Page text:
There are several ways to turn an old car into money depending on your level of automotive expertise, the age of the vehicle and a few other factors. Sell Your Car
If you're comfortable working on your car or if you have friends and family members with automotive inclinations, you could consider fixing your car up and selling it. However, this isn't always an option, particularly if the car has a bad transmission or engine and a replacement would cost more than the value of the vehicle.Sell Parts
Alternately, you can sell the car's parts. If you sell parts, however, you might end up spending a lot of time with your old car. On the plus side, you'll likely learn a lot about the vehicle, and you can use some of this new knowledge to keep your next vehicle in good repair.Car Donation
Car donation is a rapidly growing trend. If your vehicle won't start, you might consider looking online for a donation center near you. There are a few caveats; you might have to pay to have the car towed, and if you have an older vehicle, it might not be valuable enough to donate. Nevertheless, you can certainly consider vehicle donation as a potential option. When you donate your vehicle, you'll get a certificate or a receipt that shows the value of your donation. You can claim the donation on your taxes as a charitable contribution to save some serious money.Junk Yards
Junk yards offer another convenient way to get rid of your old vehicle and make a few dollars. Some junk yards will pay for old vehicles according to a cost schedule. They make money off of old, non-working vehicles by stripping them down, selling their parts and recycling their bodies.Cash for Cars
Finally, you can look online for a service that tows your vehicle away for cash. These services often provide a good price for older vehicles and are an especially attractive option if you don't want to spend much time getting rid of your old vehicle. Make sure to confirm your payment before agreeing to any terms.
For any of the options listed above, you will need your vehicle's title, mileage and VIN number. Depending on the age and mileage of your vehicle, you might not get too much money, but evaluate all of your options before you junk your vehicle to make sure that you're not throwing money away.
---Dane Thompson is a car nut, bargain hunter, and auto blogger. He recommends Craig’s Cash for Junk Cars if you’re thinking about getting money for your vehicle.
I drive about 50 miles a day to work and back, round trip. Since I drive a lot, last year, I bought a Prius using a couple useful websites and steps
. I mentioned how to get the most mileage of your car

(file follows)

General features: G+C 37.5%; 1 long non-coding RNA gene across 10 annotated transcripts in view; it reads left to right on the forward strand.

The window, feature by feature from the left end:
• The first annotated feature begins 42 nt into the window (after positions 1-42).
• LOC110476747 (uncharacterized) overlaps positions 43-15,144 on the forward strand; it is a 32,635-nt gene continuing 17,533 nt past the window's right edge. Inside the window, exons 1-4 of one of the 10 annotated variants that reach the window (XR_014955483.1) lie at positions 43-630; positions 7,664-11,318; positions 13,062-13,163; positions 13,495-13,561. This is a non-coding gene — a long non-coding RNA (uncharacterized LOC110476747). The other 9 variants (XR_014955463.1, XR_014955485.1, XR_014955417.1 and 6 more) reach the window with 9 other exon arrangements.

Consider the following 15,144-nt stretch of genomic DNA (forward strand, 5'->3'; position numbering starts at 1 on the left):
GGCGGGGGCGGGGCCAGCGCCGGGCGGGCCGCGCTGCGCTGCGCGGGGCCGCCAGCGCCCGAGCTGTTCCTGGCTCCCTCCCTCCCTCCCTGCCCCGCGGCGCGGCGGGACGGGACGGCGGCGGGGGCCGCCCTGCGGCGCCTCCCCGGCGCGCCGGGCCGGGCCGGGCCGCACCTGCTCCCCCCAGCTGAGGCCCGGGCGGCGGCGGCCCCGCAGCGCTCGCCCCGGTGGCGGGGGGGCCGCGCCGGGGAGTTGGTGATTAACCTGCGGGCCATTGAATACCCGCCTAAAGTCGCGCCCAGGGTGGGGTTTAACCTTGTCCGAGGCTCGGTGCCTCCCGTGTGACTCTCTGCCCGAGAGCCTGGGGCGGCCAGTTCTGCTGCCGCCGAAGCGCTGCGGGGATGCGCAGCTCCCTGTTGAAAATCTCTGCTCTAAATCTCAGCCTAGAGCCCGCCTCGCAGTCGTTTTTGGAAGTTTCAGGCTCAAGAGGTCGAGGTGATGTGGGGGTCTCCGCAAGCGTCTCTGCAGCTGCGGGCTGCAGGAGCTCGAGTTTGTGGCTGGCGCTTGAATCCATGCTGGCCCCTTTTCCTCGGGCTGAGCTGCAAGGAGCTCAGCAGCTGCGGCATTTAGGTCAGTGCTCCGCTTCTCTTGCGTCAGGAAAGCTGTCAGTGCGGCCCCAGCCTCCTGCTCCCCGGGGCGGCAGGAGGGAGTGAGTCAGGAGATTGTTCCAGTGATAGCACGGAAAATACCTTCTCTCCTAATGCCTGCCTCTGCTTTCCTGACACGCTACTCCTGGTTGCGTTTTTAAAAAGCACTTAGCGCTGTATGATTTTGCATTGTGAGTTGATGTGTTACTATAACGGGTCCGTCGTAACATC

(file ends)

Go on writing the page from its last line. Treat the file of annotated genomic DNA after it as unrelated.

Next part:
in a previous post. Today I'd like to share with you my best way of finding the cheapest gas that goes with your car with a combustion engine.
It's not too hard to find the cheapest gas in your area with Internet at your fingertip. For example, websites like GasBuddy
simply shows you gas prices given a zip code. It's cool, it's convenient, but it could be better. How can it be easier?
Imagine you will be on a route and on the way you'd like to re-fuel your car. Don't you want to know whereabout is the best to make a stop at a gas station? FuelMyRoute
can help. Instead of assuming you know the location around which you'd search for gas, FuelMyRoute helps you look for the cheapest gas price along a specified route with a start point and end point. It'll search for gas stations along your route for you within proximity.
Once searched, you'll easily see the lowest, average, highest gasoline price along with your driving direction. The lowest price is visualized on a map of driving direction as seen above. To give it a try you may go visit FuelMyRoute.com
and see for yourself.
FuelMyRoute was created by Marcus Christie
who thought of this idea in 2008 when he was planning a family vacation to Disney World in Orlando, FL.. Yesterday, I caught Marcus via email and asked him what's on his mind to make his free service even better. Apparently he's working on an Andoid version of the service these days. Here's what he said:
"Currently I'm working on an Android app that will provide the same functionality as the website. I don't have any near term plans for improving the website, except that some of the things that I am planning on doing for the Android app will likely also benefit the website. For example, I'm planning on some performance improvements that will also benefit the website and I'm also looking into increasing the amount and quality of gas price data I have to search over."
---by Charles Gwa
The state I live in - California - is averaging the highest gas price per gallon in the continental U.S. these days, according to the Gas Price Chart available on GasBuddy.com
where you can check out the average gas of your area down to the county level. As the price at the gas pump rises steadily exceeding $4.25 per gallon in my area as of May 2012, I'm all into knowing ways to save money on gas.
There are some general ways to save on gas usage - by driving less or carpooling more, whenever possible. To drive less, try to combine multiple grocery trips into one with better grocery shopping planning ahead so you don't waste gas by doing more in a single trip. When you carpool with someone else, you're also saving gas on a per person basis.